Personally, we are against setting these types of questions in an exam of the standard like UPSC CSE Prelims. We find no rationale in checking the factual memory of aspirants at this depth.
However, considering the last few years trends, you should expect 4-5 questions like these in the future preliminary exams as well.
Questions like these will only encourage coaching institutes and mushrooming online coaching websites to dump a lot of unwanted information into the brains of young aspirants. Coaching institutes will get benefited if UPSC continues with this pattern, as they will create an impression that IAS/IPS exam is a mammoth task which requires a huge database of study materials. They will literally sell everything under the Sun, which nobody can finish even in 5 or 10 years – a clear sign of lack of focus.
So, how to tackle factual questions like the ones on GST rates of X, Y, and Z or banana of Andaman?
To be frank, the best strategy is not to take any extra pain to prepare such kind of factual questions!
Millions of such questions are possible if you prepare in that direction. But that will not be a good return on investment, as the number of in-depth factual questions in UPSC prelims is not proportional to the volume of materials you need to study.
4. Don’t take UPSC Civil Service Prelims Lightly
Didn’t you notice many candidates who scored 130+ marks in previous UPSC Preliminary exams are now down to 90s and 80s this year? This has shattered their confidence as well. Apart from the question difficulty, another prominent reason why the marks came for many high-scorers is that they took UPSC CSE Prelims too lightly.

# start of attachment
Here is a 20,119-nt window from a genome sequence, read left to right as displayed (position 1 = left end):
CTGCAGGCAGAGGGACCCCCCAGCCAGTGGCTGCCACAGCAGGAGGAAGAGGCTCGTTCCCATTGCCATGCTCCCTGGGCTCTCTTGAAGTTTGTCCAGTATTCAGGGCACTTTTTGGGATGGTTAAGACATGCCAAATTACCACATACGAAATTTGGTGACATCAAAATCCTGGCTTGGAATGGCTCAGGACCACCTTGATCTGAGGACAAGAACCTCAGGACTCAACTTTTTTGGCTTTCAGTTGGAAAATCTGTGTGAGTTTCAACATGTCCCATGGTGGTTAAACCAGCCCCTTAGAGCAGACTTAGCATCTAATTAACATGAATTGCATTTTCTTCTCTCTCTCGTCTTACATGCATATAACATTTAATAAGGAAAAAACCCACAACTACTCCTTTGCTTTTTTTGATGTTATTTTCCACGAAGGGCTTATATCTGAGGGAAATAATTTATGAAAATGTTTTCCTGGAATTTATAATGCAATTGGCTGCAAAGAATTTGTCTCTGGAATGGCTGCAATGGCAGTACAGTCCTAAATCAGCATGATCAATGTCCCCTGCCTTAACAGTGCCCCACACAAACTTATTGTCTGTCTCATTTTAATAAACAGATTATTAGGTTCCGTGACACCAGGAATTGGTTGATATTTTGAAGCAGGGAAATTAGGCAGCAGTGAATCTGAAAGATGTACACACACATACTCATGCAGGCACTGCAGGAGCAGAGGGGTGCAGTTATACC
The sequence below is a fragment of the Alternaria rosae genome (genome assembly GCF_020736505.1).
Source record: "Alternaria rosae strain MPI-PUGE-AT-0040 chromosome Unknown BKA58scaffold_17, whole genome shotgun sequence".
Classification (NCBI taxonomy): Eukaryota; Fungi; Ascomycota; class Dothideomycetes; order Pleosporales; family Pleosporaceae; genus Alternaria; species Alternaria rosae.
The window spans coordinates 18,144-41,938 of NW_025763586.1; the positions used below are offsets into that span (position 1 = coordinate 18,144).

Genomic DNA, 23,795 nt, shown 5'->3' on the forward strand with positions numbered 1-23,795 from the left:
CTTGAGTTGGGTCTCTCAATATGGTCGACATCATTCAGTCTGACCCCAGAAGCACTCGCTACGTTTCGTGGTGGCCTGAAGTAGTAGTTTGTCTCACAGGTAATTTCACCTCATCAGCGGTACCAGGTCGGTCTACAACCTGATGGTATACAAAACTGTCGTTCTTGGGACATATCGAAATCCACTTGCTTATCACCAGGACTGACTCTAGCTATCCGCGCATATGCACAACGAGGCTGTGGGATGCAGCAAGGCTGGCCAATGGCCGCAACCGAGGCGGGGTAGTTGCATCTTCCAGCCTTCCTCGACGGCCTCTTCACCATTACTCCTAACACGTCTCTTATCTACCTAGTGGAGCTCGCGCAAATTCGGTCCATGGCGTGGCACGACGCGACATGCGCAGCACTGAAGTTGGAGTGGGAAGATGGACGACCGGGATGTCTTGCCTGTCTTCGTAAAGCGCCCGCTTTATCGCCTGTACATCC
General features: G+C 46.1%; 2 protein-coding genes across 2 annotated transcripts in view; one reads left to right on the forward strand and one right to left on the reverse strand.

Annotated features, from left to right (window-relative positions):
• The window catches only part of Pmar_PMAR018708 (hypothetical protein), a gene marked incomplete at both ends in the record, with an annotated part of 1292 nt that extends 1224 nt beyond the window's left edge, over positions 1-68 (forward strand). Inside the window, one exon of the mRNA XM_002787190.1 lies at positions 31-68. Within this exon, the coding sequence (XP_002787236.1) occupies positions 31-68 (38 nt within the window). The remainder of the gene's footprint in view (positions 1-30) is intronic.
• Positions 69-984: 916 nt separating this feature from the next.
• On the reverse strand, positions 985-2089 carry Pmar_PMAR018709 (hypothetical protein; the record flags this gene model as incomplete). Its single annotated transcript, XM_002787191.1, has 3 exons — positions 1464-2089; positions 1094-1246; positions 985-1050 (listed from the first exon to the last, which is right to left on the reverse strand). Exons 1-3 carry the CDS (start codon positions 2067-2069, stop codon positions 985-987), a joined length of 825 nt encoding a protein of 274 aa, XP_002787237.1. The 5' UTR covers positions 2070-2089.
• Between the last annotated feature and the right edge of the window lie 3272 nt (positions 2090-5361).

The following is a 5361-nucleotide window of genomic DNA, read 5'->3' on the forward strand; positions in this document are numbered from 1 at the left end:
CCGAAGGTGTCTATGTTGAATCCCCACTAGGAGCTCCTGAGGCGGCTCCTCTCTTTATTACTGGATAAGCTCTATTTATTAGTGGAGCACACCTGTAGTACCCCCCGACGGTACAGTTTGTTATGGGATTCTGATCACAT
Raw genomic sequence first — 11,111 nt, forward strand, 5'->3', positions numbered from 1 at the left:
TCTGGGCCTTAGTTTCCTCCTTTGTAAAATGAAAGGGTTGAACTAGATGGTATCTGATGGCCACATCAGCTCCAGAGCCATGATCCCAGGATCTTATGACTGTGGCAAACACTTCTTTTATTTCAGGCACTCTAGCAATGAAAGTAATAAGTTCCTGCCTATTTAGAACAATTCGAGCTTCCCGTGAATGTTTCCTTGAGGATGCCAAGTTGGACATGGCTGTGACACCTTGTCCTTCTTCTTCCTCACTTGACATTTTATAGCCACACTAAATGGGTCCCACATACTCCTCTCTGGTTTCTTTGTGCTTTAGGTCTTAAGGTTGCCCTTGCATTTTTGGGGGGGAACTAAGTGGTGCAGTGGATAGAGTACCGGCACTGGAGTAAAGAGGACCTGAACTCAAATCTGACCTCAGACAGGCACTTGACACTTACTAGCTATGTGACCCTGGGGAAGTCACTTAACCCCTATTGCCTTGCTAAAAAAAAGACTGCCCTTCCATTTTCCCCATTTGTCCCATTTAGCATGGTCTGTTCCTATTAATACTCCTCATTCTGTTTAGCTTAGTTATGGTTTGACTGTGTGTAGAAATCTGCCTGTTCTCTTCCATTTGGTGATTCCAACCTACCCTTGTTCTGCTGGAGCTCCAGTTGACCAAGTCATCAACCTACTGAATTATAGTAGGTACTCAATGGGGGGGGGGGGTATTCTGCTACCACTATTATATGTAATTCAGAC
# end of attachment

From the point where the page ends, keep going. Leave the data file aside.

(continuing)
Many times, veteran candidates think that they have clearly understood the UPSC patterns and go with some pre-conceived notions in mind. But in reality, the UPSC exams are highly unpredictable.
Yes, the prelims was tough this time. But if you had under-estimated the competition or UPSC patterns, exams like that of 2018 can make you work harder in the next year.
5. Don’t expect a similar pattern in the coming years 🙂
This line is for beginners – don’t be scared or disappointed after UPSC Prelims 2018.
UPSC Prelims is not like this always.
The priority areas of question papers vary every year. So is the share of factual questions, conceptual questions, and analytical questions.
Also, sometimes questions will be from the core areas, sometimes it will be from the periphery.
In some years questions may span over a wide range of topics. In some years, the range of questions might be narrow, but questions might be deep (as in 2018).
Never go for UPSC exams with any prejudice.
- For keen observers, every UPSC exam offers a lot of scope for learning.
- Exams may be easy or tough, but in a competitive exam, your aim should be to get the extra-edge and clear the cut-off score comfortably.
- Give deserving weigtage to all subjects mentioned in the UPSC syllabus.
- Make sure you get the right guidance. Avoid coaching institutes or websites which overload you with a lot of information. Remember that you don’t need to know everything to clear prelims, mains, or even interview. Be focused. Go deep only on areas where it matters.
- Finally, join a quality test series like the ClearIAS Prelims Test Series. It will help you (a) to be thorough with the fundamentals (b) cover advanced topics quickly (c) learn the important current affairs topics of last 3-4 years faster (d) stick to a timetable and be focused (e) equip you to face the challenges of diverse UPSC question patterns. All the best!